In a recent research report, our friends at Ketchum PR reminded us that sociologists are right about happiness: the surest way to gain is it to turn 50.
In their “ReMovement” Study, Ketchum shared results from a large-scale study of women 50+, who reported that each decade after 50 is the best decade of their lives.
Women aged 50-59 said that their 50s were the best decade of their lives; women 60-69 said the same thing about their 60s; and women 70-79 say the same thing about that decade, too.
And they don’t just report this after the fact; women seem to know that they will feel this way even before it happens. Ketchum reported that 82% of respondents aged 50-59 said that “life will only get better” as they age.
I’m excited to be sharing the stage with Ketchum’s Chief Global Strategy and Creative Officer Karen Strauss at the Cannes Lions International Festival of Creativity next month (on June 24, to be specific) when I’ll share IMC and Vibrant Nation’s perspective on marketing to women 50+ with some of the world’s best marketers and brands. Together with Kirsty Fuller, Co-CEO of Flamingo, the global brand consultancy, and marketing strategist Hélène Côté, our panel is called “Whatever You Do, Don’t Call Them Grey (or Silver)”.
New data like Ketchum’s is always welcome, and is confirmed by the growing field of happiness research describing life’s “U-curve.” In our 20s and 30s and 40s we tackle life’s big challenges; happiness suffers as a result. But somewhere around age 50, a weight lifts and people uniformly describe a feeling of lightness – a form of happiness that keeps growing as they age.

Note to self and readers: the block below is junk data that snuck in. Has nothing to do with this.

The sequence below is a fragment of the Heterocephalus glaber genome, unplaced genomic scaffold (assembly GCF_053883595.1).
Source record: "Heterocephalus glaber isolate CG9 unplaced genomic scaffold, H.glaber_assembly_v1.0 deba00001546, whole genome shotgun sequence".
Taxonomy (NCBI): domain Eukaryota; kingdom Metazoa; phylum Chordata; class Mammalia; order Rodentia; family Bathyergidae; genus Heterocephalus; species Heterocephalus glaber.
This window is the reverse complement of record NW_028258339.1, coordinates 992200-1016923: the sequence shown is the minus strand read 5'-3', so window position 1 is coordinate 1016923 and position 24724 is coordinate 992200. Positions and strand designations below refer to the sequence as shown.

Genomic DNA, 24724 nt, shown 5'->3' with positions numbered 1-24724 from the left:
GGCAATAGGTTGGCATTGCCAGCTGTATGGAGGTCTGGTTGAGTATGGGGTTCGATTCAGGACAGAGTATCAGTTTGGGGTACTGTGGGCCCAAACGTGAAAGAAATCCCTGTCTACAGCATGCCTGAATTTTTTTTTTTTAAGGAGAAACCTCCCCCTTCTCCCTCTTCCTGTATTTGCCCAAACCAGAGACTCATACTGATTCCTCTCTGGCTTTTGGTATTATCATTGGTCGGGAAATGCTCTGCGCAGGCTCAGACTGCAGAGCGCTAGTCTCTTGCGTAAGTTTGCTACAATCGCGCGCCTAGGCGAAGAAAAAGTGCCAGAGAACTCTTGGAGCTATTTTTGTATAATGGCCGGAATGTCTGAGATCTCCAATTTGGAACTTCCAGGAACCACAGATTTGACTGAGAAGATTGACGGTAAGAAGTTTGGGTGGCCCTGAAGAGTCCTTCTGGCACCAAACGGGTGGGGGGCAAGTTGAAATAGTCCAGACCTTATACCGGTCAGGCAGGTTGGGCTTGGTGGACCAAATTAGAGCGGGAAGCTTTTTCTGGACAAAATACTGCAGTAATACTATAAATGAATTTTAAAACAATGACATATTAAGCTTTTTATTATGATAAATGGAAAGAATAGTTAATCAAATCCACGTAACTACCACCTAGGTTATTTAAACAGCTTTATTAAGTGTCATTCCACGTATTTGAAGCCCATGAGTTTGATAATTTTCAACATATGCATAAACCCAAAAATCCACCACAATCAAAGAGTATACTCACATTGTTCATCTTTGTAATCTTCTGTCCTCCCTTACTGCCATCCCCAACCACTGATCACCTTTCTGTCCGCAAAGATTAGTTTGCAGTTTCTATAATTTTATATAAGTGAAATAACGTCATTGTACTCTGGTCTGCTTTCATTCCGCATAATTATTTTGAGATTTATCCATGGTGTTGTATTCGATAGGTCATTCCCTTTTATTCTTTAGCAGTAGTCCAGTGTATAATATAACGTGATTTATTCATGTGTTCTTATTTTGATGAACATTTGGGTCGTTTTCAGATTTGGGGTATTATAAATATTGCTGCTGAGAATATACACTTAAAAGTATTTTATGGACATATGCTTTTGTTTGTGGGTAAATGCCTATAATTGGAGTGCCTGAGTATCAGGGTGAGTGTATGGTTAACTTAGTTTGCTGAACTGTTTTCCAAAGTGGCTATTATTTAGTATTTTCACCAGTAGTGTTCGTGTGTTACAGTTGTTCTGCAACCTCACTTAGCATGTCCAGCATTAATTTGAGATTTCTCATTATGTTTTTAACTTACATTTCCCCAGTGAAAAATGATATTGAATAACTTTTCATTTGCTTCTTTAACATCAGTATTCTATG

Why the Disconnect?
While data on happiness and age remain consistent, the message doesn’t seem to have reached marketers. When ads do target women 50+, they usually imply that consumers wouldn’t be happy unless they buy the marketer’s product or service.
Who wants to be told – at any age – that they can’t be happy without a new product or service? And who wants to be told, at a time when their own age is making them demonstrably happier, that they have in fact become so unhappy that they need this new brand more than ever?
This should not be so hard. It is a lot more fun to tell people that your product or service will make them more happy than to tell them that it will reverse their sad lot in life. And it is even more fun to let other women – like the women in our Vibrant Influencer Network – tell their peers the same thing. They can celebrate their renewed happiness, and the way a brand enhances it, better than anyone else.
If you want to support happiness-development among women 45+, greet them on the upswinging U-curve they’re actually on, not on the downward path of your own imagination. And, wherever possible, greet them with (and through) their peers. They aren’t just happy; they are happy together, and (as Ketchum’s research reminds us) the support and information they get from women like them is an important source of that great new feeling.
Whatever you do – as I’ll be reminding others at Cannes – don’t call them sad.